Saint Zdislava, Dominican +1252

Saint Zdislava, Dominican +1252

23 january 2024



St. Zdislava Berka (c. 1220-1252, feast – Jan. 4) was a wife, mother, and one of the earliest lay Dominicans. Being raised by a faithful mother, she too was devout from a young age and even tried to run away to become a hermit at the age of seven. As she grew, she matured through a life of prayer and generosity, and it is because of this that she is mainly remembered in the Czech Republic.


At a young age, St. Zdislava was married to Havel, Count of Lemberk. He was a good man, but he tested Zdislava’s patience by asking her to dress in a worldly manner and join in his somewhat indulgent feasts. For her part, she too tested his patience, but this with regard to her generosity to the poor. She provided generously for the poor, even working as a nurse tending to them. It is said that one night when Havel went off to bed, he discovered it was missing. Zdislava had given the bed to a poor man, leaving only the crucifix in place of the bed. This changed his heart, and he began to support her charitable work.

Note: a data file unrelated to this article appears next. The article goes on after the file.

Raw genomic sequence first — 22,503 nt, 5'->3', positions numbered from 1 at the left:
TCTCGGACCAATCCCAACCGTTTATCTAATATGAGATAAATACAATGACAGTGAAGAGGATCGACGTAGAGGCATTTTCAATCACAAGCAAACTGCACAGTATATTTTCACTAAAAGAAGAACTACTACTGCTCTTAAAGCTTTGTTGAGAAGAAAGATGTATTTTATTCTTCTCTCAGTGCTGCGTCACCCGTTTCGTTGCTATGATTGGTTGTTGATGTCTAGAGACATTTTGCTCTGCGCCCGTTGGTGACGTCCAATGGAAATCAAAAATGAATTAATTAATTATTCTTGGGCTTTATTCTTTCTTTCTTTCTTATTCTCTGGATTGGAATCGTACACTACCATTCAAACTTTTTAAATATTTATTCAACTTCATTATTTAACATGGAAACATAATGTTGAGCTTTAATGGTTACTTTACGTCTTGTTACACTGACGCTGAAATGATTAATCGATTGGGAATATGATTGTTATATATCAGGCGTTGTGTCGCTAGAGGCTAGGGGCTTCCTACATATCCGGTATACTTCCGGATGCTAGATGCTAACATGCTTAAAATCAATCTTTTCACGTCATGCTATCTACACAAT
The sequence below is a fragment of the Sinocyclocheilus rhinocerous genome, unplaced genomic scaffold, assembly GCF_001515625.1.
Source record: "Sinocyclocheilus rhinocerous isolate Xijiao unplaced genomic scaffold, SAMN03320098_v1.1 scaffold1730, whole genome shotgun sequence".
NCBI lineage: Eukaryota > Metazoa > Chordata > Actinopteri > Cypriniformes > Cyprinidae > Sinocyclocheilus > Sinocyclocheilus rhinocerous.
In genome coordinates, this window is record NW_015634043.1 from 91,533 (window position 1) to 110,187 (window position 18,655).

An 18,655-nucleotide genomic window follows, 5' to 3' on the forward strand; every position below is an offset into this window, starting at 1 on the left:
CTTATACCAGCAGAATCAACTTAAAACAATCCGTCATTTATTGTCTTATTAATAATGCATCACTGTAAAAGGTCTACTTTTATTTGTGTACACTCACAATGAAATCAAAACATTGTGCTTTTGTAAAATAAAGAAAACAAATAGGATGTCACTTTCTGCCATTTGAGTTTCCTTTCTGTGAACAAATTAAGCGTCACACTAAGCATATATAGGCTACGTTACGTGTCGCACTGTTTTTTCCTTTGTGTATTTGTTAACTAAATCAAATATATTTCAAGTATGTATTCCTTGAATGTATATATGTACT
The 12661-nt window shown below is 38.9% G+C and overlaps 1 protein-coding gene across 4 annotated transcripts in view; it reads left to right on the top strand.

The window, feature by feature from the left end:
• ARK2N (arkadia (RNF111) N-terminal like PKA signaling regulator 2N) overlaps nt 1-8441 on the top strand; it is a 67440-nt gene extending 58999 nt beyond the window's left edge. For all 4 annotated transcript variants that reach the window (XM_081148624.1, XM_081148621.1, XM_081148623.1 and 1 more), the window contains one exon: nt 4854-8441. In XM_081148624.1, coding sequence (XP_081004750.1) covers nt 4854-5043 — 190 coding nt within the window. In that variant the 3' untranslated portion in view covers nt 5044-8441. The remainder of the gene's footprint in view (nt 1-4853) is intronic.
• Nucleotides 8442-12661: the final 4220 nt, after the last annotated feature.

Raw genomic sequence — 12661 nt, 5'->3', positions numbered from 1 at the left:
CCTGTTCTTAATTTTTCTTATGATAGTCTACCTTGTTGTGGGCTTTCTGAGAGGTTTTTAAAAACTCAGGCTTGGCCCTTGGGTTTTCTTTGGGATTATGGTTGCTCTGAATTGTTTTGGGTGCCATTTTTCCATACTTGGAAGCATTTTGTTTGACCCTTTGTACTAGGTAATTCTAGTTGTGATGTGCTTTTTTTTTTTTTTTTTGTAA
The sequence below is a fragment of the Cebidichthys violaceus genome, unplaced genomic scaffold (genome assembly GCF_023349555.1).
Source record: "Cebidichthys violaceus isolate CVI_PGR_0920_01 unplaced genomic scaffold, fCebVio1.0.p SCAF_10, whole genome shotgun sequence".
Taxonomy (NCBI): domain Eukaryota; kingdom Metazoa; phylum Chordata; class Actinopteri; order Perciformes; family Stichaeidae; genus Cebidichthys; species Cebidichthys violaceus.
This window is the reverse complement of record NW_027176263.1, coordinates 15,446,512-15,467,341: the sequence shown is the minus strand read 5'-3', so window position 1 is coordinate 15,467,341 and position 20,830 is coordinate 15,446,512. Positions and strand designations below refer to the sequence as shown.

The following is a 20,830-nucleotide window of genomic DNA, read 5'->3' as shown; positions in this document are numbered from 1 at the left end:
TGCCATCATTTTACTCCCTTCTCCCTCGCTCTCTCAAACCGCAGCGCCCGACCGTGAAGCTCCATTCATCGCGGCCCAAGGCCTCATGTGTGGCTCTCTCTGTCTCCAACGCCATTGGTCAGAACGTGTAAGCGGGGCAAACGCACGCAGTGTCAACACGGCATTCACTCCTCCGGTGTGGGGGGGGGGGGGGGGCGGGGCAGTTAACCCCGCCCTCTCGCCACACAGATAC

The support from her husband led St. Zdislava to found two Dominican priories in what is now the Czech Republic. During her childhood, she had gone with her mother to serve Queen Kunegunda, who probably first exposed her to the Dominicans. It is possible that Zdislava met St. Hyacinth and Bl. Ceslaus, and she eventually became a lay Dominican.


She continued to live a devout life, receiving Holy Communion nearly every day (which was an extremely rare practice in the beginning of the 13th century). She also had visions and worked many miracles (including raising someone from the dead). St. Zdislava is a wonderful example of faith, perseverance, and sanctity in the secular world.



OPEast. “Dominican Saints 101: St. Zdislava.” Dominican Friars Province of St. Joseph, 3 Nov. 2016,



  • Author: Andrea Popprová
  • Title: Saint Zdislava of Lemberk
  • Character: Saint Zdislava of Lemberk
  • Century: 20th century
  • Medium: painting on wood
  • Conservation site: Church of the Immaculate Conception in Olomouc (Dominican convent) - Czech Republic
  • Rights reserved